It is rumored that a graduate student once wrote a whole thesis on the
set of functions mapping reals to reals such that for some fixed c
and α>1,

|f(x)-f(y)| ≤ c|x-y|^{α}
for all reals x and y.

A committee member then asked what happens when you compute the derivative
of f.

[From The
Way of Analysis by Robert Strichartz]

The minatory lesson (which is ?) of this seeming urban legend is just as interesting IMHO as its mathematical humor!

ReplyDeleteOver the years I have heard this same story in many variants; very likely it communicates an important social message. Which is?

Can someone explain the story to me? I really didn't get it.

ReplyDeleteα is meant to be smaller than 1 i suppose?

ReplyDeleteI vaguely remember another legend, of a research in Sociology that has given evidence to what turned out to be a special case of Ramsey's theorem. Can anyone with more details enlighten me?

ReplyDeleteHint for anonymous: let y approach x and use the definition of the derivative.

ReplyDeleteEldar, it is a legend because no computer scientist believes it is possible to have more than one friend. : )

ReplyDeleteI heard this story in an undergraduate math class. The lesson there was that concrete examples are important (in addition to good abstract theory).

ReplyDeleteDo you have a page number for where he mentions this "rumor"?

ReplyDeleteHow many different urban legends can you

ReplyDeletemake out of this:

There was a PhD defense in Math in

the topic of CHOOSE(Set Theory,

Logic, Category Theory, Analysis, Geometry)

at the school CHOOSE(Harvard, Yale, Standford,

Berkeley, MIT, OTHERS) where the student

was just finishing when it was pointed out

that the object he was studying

CHOOSE(didn't exist, was the empty set,

was N, was a contradictory theory,

was the set of all constant functions).

Is this an urban legend? OMG. A professor mentioned this in an undergrad class back in 1989! He alluded that it really happened at the same university.

ReplyDelete"He alluded that it really happened"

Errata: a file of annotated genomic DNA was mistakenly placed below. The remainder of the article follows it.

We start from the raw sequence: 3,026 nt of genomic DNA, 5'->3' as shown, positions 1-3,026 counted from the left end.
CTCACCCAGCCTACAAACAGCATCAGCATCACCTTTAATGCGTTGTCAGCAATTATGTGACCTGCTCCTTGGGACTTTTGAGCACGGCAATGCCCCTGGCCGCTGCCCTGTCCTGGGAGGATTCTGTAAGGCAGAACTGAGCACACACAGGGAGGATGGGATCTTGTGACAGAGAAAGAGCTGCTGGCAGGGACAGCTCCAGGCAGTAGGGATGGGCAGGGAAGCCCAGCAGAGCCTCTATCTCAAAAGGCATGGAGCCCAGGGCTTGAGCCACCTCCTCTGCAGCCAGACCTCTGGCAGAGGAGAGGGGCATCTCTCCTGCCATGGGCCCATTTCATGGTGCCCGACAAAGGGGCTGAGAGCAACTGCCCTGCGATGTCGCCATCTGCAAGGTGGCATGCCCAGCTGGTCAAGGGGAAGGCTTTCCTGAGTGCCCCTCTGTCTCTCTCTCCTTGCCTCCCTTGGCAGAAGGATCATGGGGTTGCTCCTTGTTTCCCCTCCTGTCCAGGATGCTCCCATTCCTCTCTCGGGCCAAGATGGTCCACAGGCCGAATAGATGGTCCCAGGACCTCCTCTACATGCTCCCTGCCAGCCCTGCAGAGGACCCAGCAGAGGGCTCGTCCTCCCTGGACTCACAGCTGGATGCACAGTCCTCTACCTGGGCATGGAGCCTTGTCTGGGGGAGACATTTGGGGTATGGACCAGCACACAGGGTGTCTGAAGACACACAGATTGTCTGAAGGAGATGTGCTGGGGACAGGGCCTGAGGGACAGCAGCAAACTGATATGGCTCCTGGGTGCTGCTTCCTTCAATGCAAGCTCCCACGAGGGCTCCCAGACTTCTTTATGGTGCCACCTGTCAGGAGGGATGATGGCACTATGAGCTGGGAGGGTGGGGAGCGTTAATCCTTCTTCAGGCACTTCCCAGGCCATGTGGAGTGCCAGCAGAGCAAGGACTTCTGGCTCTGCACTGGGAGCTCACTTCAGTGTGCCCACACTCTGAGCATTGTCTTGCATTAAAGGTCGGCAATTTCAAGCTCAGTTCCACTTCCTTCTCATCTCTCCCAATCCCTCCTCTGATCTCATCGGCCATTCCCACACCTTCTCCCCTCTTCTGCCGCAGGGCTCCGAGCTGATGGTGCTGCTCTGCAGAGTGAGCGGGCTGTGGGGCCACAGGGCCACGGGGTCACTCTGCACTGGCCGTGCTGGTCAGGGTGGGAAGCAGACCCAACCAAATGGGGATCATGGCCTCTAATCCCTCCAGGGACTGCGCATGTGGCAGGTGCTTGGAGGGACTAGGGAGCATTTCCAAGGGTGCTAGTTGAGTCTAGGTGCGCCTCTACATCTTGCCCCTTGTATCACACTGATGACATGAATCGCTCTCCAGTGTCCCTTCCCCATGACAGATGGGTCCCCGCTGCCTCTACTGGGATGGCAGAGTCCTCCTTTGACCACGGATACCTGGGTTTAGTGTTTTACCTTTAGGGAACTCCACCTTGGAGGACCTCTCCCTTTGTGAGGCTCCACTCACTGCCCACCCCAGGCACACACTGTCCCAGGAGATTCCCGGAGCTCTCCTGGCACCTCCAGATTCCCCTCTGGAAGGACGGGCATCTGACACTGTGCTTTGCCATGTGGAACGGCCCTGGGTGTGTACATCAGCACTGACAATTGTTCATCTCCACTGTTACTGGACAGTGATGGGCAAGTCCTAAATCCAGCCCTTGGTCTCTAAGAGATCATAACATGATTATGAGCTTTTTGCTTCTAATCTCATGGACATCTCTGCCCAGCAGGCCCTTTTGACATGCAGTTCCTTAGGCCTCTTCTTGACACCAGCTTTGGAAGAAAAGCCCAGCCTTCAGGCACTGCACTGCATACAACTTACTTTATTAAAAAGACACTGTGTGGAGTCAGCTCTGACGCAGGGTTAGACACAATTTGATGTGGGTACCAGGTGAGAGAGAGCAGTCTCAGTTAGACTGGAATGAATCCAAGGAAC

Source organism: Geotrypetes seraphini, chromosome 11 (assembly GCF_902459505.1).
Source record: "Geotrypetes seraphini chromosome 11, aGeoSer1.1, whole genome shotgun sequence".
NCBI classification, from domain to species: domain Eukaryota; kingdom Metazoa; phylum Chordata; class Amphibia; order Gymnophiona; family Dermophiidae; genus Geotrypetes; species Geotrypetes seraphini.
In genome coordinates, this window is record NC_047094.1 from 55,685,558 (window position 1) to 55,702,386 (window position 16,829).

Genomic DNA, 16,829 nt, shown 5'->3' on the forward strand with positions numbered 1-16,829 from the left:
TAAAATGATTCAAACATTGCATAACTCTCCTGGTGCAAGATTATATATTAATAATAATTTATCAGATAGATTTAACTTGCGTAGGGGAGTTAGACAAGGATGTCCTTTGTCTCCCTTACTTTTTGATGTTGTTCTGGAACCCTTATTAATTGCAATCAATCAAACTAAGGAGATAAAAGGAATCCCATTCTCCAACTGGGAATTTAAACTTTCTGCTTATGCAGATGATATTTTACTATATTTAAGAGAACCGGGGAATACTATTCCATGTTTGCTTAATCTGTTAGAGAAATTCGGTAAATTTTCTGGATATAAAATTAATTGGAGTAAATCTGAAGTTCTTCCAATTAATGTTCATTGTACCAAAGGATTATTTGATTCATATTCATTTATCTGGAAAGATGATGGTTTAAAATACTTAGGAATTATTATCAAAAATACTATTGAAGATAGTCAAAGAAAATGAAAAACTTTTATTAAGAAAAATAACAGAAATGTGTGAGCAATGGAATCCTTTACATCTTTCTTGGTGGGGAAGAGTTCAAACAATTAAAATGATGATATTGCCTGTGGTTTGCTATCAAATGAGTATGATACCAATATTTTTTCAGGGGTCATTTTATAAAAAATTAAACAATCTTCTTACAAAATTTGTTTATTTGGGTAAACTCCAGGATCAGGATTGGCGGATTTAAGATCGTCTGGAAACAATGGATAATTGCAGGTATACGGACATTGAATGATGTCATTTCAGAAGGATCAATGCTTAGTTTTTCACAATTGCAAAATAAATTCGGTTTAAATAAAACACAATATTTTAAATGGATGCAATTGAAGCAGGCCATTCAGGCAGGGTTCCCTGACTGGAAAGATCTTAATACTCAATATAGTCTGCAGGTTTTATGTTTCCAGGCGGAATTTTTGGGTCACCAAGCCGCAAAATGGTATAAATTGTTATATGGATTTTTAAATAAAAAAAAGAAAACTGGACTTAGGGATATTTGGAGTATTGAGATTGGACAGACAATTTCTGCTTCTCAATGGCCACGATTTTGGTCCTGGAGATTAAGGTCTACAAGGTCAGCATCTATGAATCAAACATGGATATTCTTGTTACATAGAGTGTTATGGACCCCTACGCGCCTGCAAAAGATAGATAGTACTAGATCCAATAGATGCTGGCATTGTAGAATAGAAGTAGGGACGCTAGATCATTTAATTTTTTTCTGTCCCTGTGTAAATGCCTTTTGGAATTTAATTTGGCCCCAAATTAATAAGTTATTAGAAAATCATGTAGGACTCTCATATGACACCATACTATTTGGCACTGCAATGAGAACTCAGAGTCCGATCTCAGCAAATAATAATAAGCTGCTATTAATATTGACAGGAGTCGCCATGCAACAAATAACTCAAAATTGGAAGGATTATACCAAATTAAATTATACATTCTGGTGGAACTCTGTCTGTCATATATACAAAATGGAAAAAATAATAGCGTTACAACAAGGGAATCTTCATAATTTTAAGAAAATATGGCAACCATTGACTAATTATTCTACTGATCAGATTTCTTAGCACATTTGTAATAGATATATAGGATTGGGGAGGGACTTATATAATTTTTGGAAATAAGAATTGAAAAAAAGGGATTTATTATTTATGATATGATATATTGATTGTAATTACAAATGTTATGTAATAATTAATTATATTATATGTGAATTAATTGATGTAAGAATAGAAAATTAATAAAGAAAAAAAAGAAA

ReplyDeleteThey always do.

And the lady who microwaved her cat

is my great aunt. Really! :-)

bill gasarch

Well, considering that the greatest of logicians spent a significant part of his life studying a contradictory theory, I don't think the joke is on the student, after all.

ReplyDeleteRahul.

I witnessed first hand a similar exchange at a conference. Person A describes many neat theorems about objects of type X, audience member asks "can you give *one* example of an object of type X", researcher can't produce an example.

ReplyDeleteSomebody was telling stories about expander graphs some decades ago.

ReplyDeleteBy the way, Lance, you ought to mention your story in the New Scientist on the blog. Congrats on the ink?

ReplyDeleteyou mean there is only one solution

ReplyDeletef(x)=constant?

Personally, I love urban legends & I hope Lance posts more examples of mathematical ones. "The truth is precious: let us economize" (Twain).

ReplyDeleteFor Anonymous 8, the "rumor" is on page 164, exercise 2. I first heard it when I took this course from Strichartz back in the 80's.

ReplyDeleteTo anonymous 16: Set y = x + h and divide both sides by |x - y| to get |f(x+h)-f(x)|/h <= c*h^{\alpha}, \alpha, h > 0. Since it holds for any h > 0, take the limit as h-->0 to find that limit of the left is 0 (i.e. the derivative is 0). So yes, f is constant.